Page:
### Urgent! How to control iterator of multimap

Hi,

I am running some simulation, in which i need to control the iterator of a multimap, like
 ``12345678`` ``````multimap mapp; ...... int n=6; for(int i=0; i<5; i++) { for(auto it = mapp.begin()+i*n; it!=mapp.begin()+(i+1)*n; it++) { ...... ``````

However this way of controlling is not possible for multimap. Could someone pleasae tell me why and how the make it work?
Do I need to overload the operator +?
Thanks a lot!

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 Do I need to overload the operator +?
No. But would help if you explained what you're trying to do.
 Could someone pleasae tell me why and how the make it work?

You can't make this work. Maps don't have random access iterators.

What are you trying to accomplish exactly?
I create a multimap object to contain a series of objects with two values, as its special feature. the first element (key) is double, second element is int, int =0 or 1 or 2.

Then I have to check in a certain range of this multimap the number of objects with their ".second" element = 0, and number of objects with their ".second" element =1, ...

The range here in my example is 1/6 of total number of objects in this multimap. That means if there are 48 objects in the multimap, I check from 0-7, then 8-15, then 16-23, ... and for each part I have checked I collect results.
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Or do you know what kind of technique I can use to store objects of two element (one double, one int), and I can sort the order of these objects according to one element (the double one, for example), and to get access only to a part of these objects...

It is for a special statistical usage...
Thanks a lot!
Any of the following may prove useful:

http://www.cplusplus.com/reference/algorithm/upper_bound/
http://www.cplusplus.com/reference/algorithm/lower_bound/
http://www.cplusplus.com/reference/algorithm/equal_range/

If you're iterating through the map in chunks, you may consider keeping an iterator to one past the last element processed and begin from there next time you start processing. If the map contents change between times, that may not work out well, though.

If this usage is typical, you might want to consider using a vector in lieu of a map.
A multimap is sorted by key order. So, it's already sorted by double in your case.

 The range here in my example is 1/6 of total number of objects in this multimap. That means if there are 48 objects in the multimap, I check from 0-7, then 8-15, then 16-23, ...
 ``12345678910111213`` ``````size_t block_size = 6; size_t nblocks = mapp.size() / block_size; std::multimap::iterator p = mapp.begin(); for (size_t i = 0; i != nblocks; ++i) { for (size_t j = 0; j != block_size; ++j) { std::pair &value = *p; // do something with it! ++p; // should be in inner for statement, but put here for clarity } }``````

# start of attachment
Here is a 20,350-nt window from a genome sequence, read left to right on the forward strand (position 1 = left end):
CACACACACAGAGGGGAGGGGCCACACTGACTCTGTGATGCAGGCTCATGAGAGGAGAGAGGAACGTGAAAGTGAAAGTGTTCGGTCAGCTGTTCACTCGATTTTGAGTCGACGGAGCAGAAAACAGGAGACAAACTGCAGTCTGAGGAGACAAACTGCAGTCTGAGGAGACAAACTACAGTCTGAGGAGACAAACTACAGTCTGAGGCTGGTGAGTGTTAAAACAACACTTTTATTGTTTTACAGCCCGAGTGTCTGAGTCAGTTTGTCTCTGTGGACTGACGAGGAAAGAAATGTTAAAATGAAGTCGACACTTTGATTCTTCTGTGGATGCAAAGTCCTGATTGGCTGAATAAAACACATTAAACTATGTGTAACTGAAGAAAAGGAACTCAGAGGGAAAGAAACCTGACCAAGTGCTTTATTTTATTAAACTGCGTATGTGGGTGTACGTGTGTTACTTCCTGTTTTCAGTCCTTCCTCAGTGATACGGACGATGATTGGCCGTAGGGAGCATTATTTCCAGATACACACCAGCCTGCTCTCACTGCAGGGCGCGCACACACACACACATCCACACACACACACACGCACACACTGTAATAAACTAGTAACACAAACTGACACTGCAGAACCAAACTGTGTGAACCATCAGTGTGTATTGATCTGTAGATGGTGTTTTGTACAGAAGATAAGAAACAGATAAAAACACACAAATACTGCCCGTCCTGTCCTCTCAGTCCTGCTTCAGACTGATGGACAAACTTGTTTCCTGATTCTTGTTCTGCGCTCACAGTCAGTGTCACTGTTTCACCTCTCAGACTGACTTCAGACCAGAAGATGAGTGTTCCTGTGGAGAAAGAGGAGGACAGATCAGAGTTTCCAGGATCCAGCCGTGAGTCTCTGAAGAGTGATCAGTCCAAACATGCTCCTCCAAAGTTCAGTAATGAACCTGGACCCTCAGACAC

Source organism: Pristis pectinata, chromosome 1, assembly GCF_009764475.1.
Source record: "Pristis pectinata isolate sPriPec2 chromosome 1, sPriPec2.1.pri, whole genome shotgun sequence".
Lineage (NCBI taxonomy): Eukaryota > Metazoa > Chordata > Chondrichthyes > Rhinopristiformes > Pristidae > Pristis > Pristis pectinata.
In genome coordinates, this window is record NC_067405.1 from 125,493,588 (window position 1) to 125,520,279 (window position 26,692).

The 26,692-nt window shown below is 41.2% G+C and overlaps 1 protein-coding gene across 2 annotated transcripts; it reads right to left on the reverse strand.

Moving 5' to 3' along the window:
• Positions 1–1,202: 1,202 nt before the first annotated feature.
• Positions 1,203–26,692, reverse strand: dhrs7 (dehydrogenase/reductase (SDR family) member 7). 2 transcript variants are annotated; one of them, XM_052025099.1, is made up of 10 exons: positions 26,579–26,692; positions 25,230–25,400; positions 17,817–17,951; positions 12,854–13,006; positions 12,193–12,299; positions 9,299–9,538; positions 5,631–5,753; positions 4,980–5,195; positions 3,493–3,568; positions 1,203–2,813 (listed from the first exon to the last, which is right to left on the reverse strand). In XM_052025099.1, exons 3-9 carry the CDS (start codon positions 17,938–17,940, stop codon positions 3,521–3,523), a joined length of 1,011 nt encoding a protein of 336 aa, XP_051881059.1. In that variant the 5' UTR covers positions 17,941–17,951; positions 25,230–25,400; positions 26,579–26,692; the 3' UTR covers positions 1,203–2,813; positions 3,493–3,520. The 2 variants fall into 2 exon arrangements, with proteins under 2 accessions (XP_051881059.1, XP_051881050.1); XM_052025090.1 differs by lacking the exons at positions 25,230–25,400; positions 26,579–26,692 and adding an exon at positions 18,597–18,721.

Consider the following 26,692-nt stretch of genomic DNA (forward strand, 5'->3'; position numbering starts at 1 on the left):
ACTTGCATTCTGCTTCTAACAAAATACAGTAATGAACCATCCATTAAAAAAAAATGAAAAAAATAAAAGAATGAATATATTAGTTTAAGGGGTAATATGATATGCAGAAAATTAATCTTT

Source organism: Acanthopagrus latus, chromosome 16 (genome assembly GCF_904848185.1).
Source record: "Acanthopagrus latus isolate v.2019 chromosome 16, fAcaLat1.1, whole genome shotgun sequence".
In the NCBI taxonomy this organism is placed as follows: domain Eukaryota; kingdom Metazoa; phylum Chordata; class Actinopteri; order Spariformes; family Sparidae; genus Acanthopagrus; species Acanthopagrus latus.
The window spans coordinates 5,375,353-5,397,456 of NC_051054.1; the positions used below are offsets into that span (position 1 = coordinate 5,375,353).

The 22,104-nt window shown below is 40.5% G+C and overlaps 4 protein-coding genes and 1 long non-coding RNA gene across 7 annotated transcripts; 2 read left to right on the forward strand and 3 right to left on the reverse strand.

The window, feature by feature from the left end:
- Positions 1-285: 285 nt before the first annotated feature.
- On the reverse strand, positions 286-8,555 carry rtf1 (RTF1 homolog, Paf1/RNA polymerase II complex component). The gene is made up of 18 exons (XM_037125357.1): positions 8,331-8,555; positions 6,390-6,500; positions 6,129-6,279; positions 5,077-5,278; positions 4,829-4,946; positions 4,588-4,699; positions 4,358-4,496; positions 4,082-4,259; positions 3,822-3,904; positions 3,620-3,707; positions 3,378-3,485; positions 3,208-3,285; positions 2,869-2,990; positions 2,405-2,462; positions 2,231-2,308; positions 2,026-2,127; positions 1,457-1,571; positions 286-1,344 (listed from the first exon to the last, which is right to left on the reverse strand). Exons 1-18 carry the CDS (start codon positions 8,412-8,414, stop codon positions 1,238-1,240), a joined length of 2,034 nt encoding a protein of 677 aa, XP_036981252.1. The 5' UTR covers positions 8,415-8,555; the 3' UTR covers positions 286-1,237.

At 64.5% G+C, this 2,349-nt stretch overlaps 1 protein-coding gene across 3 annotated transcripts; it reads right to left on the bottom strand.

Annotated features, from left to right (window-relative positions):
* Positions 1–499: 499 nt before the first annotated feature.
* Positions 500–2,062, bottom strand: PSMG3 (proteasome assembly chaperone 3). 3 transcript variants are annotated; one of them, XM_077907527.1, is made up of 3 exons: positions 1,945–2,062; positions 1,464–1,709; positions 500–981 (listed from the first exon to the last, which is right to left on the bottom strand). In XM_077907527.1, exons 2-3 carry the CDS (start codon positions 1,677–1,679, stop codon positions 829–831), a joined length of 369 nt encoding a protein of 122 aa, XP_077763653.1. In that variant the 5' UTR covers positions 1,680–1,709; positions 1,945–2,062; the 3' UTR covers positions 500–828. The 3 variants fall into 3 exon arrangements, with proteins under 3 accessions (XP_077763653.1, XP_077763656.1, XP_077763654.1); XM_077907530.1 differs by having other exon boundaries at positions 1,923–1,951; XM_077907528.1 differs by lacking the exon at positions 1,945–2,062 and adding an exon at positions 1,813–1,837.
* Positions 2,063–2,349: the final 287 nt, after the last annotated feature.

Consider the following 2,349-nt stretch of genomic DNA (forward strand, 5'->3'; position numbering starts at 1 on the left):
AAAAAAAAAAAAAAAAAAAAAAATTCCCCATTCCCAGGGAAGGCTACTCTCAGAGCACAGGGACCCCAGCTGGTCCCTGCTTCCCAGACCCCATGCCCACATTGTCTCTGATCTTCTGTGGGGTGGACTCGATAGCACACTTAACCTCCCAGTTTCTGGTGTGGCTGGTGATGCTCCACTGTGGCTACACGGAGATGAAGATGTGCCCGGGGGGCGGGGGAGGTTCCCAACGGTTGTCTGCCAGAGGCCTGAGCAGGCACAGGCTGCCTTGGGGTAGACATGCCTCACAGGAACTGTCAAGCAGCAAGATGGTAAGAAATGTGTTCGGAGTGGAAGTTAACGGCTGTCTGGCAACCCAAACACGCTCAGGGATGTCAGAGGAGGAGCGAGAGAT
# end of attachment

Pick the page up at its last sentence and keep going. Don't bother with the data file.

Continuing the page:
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To cire: thanks for your rapid reply. I checked quickly the links. It seems those three "tools" return iterator according to value. But here in my case I have to control the iterator by number of elements in the multimap.
Because here each object has two elements (double and int) I am not sure if I can store them in a vector...

To kbw: Thanks for the proposition. Could you just explain what is the meaning of the code, please?
 ``12`` ``````std::pair &value = *p; ++p; ``````

Do you mean by `&value` I can check whether the second element of each object is =0, for example?
`p` is an iterator into the collection mapp.
`*p` is the element pointed to, and that element is a `std::pair<double, int>`.

The statement `std::pair<double, int> &value = *p;` is just a reference to that element. You can use `value` and `*p` interchangeably. Of course, if you don't use `value`, you don't need the declaration. But I think it's nicer and clearer when you use `value` rather than `*p`.

You need `++p` to get to the next element in the collection. Rewriting it without the teaching aids:
 ``123456789101112`` ``````const size_t block_size = 6; const size_t nblocks = mapp.size() / block_size; assert(nblocks*block_size == mapp.size()); std::multimap::iterator p = mapp.begin(); for (size_t i = 0; i != nblocks; ++i) { for (size_t j = 0; j != block_size; ++j, ++p) { // handle each element here } }``````
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It works! Thanks kbw! I think the elements that make it work is to declare the iterator outside of loop so it will hold its position after each loop, and to add a j to limit to increment of the iterator.

Btw, why did you use size_t for i and j? int is not a good type?
A container size is of type size_t, not int. A size_t is an unsigned value.

You should set up your compiler such that you're warned when they're mixed.
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 But here in my case I have to control the iterator by number of elements in the multimap. Because here each object has two elements (double and int) I am not sure if I can store them in a vector...

Of course you can store them in a vector.

`std::vector<std::pair<double,int>> v;`

would be one way to do it.

So we can save objects of two elements in vector or map. Which container is better? In terms of speed and security, for example?

Moreover, if I want to save objects of several elements (3 elements or more, type of double or int), and I need to be capable to sort them according to one element. How can I do it? struct?
 So we can save objects of two elements in vector or map
You can store whatever you like in STL containers.

 Which container is better? In terms of speed and security, for example?